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Modern-day earl says Bard faked it

April 22, 1998|By RICHARD F. BELISLE, Waynesboro

by Joe Crocetta / staff photographer

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Charles Vere

Did he or didn't he, that is the question.

Did William Shakespeare, perhaps the world's most famous writer, pen the 37 plays that bear his name?

Or did he have a ghostwriter?

Lord Charles Vere, the Earl of Burford, says the latter is true and that the ghostwriter was one of Vere's ancestors, Edward de Vere, the 17th Earl of Oxford.

Vere is touring America. He's spoken before more than 200 audiences at such places as Harvard and Yale, among other universities. He's appeared on television talk shows like William F. Buckley's "Firing Line."

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Vere spoke to Peggy Russo's Shakespeare class Tuesday at the the Penn State Mont Alto campus and will speak again at 7 p.m. today at a public forum in the campus' multipurpose room.

Vere said there is no way that Shakespeare, who was born in 1550 in Stratford-on-Avon of illiterate parents, could have written the works attributed to him.

"Shakespeare's wife and children were illiterate, too," Vere said.

He said Shakespeare did not come to London, the seat of culture and learning in England in the 16th century, until he was 26.

"He arrived in London with a different dialect. He couldn't even speak the language," Vere said.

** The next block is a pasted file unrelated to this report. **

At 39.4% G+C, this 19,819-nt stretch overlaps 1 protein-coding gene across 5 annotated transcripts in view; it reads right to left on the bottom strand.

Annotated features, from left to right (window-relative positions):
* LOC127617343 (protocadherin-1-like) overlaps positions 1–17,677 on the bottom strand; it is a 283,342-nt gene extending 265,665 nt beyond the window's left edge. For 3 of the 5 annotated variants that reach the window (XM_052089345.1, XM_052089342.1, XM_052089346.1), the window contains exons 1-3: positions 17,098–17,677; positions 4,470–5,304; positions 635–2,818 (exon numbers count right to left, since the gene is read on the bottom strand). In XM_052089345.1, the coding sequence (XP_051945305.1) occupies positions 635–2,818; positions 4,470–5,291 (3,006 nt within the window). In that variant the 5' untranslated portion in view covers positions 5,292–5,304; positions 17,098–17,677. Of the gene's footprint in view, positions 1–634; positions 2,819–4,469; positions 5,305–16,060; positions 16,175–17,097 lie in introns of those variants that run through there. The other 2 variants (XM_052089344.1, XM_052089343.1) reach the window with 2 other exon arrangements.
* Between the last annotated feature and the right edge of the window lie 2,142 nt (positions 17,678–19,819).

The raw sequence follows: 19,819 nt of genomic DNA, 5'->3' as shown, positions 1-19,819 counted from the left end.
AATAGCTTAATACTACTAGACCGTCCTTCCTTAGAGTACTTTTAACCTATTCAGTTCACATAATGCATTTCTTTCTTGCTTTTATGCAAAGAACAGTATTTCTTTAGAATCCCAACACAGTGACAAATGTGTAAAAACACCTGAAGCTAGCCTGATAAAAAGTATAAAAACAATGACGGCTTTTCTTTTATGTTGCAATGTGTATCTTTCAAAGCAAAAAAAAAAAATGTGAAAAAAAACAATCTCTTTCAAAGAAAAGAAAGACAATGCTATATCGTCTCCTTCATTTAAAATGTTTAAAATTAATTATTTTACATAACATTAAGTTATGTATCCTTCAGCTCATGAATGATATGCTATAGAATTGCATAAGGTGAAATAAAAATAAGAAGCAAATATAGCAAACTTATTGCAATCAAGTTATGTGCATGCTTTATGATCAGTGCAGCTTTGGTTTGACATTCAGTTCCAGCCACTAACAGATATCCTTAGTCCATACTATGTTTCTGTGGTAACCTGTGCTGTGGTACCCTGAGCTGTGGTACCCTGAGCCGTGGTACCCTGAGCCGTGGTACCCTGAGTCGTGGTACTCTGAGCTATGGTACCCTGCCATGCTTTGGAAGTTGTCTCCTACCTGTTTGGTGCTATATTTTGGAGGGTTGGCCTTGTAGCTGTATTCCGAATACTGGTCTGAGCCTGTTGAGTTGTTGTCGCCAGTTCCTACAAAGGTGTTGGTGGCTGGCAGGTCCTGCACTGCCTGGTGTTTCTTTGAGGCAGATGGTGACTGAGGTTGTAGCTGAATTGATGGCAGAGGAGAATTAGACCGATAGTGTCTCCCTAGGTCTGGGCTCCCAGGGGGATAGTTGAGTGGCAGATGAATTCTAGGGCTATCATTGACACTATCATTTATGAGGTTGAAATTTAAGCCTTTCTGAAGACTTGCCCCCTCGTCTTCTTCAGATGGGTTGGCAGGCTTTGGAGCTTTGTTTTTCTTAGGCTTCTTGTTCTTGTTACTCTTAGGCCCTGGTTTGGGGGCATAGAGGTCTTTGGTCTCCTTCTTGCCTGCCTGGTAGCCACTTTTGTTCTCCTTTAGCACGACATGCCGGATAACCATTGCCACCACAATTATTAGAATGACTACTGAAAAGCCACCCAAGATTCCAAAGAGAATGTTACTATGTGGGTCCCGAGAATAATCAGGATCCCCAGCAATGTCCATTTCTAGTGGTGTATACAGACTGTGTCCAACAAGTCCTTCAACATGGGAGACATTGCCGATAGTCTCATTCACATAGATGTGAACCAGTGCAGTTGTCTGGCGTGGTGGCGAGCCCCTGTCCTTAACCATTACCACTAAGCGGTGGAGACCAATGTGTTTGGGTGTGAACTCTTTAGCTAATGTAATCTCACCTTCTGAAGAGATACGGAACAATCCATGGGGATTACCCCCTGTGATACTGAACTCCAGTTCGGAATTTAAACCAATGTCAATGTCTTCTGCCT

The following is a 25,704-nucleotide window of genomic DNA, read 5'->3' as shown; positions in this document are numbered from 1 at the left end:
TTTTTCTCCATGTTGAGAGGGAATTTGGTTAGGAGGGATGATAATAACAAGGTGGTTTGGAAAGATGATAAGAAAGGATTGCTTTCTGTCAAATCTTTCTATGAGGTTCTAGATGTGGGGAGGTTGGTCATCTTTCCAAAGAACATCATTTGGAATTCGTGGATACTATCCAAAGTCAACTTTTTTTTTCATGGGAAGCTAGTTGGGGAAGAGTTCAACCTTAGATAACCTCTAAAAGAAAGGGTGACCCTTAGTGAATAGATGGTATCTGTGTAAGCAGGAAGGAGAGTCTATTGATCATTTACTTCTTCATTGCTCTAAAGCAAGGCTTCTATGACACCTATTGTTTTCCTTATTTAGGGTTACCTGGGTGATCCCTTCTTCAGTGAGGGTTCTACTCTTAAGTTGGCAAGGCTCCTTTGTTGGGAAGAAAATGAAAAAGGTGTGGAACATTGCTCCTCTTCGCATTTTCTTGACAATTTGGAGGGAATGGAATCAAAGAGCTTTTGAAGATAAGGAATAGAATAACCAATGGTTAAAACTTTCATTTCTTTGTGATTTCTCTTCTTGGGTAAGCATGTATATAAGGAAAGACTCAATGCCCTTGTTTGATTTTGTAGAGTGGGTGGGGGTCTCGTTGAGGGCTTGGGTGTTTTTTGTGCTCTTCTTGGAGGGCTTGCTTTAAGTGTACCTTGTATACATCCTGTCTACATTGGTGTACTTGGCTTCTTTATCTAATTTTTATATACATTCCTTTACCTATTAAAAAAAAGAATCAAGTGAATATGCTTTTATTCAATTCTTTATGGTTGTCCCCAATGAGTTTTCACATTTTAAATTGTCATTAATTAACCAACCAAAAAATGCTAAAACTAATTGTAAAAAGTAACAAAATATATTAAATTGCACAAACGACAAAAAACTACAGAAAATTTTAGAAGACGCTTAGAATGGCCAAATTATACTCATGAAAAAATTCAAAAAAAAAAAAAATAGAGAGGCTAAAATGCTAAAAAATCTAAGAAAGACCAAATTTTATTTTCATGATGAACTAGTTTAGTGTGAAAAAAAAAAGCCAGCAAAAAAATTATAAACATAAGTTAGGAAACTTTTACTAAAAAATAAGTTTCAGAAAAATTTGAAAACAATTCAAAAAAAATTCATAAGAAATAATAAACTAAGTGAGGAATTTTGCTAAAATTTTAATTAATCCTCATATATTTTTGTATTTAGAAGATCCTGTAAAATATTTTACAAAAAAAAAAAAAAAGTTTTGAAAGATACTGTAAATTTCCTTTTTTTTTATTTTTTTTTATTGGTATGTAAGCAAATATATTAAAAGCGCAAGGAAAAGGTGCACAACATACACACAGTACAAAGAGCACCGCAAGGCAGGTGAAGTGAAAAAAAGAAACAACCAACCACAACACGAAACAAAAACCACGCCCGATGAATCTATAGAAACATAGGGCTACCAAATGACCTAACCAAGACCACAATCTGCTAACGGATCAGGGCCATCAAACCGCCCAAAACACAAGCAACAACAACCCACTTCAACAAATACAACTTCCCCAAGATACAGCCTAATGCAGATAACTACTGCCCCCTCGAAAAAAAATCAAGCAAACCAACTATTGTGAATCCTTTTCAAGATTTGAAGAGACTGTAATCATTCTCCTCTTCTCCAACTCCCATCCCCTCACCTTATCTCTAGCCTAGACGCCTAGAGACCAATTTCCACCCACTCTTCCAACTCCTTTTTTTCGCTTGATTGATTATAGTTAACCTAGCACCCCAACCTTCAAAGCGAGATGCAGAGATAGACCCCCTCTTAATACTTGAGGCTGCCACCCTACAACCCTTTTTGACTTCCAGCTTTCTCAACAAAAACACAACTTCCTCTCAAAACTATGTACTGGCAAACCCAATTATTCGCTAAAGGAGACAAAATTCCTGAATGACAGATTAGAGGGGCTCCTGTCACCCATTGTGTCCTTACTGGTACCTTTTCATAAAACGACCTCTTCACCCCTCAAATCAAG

"There is no record of any early works that he had written. The first time his name was used as a dramatist was 1598," he said.

Shakespeare is credited with writing 37 plays, many of which center on the courts of England and the lives that revolved around them - nothing that an illiterate peasant whose village was a four-day ride from London could have written about, Vere said.

"It seems impossible that he can be the author," Vere said.

"He wrote nothing for the first 26 years of his life, had no apprenticeship, then suddenly shows up in London with incredible plays," Vere said.

Vere said his ancestor, on the other hand:




Graduated from Oxford and Cambridge universities.

Was a noted writer of his time.

Had intimate knowledge of the issues of state.

Was a court poet.

Was publicly lauded by Queen Elizabeth I.

Was well-versed in languages, including Italian literature of the day that was alluded to in some of the plays.

Edward de Vere's own character and career mirror those of Hamlet, the most autobiographical character in any of Shakespeare's plays, Vere said.

Vere was brought to Penn State by David H. Goldenberg, chief executive officer of the campus. Goldenberg met Vere when they were students at Oxford.

"He's researched this better than anyone I know," Goldenberg said.

"It's a question that has been around for more than 100 years. Now he's bringing his case to the United States hoping to change some attitudes," Goldenberg said.

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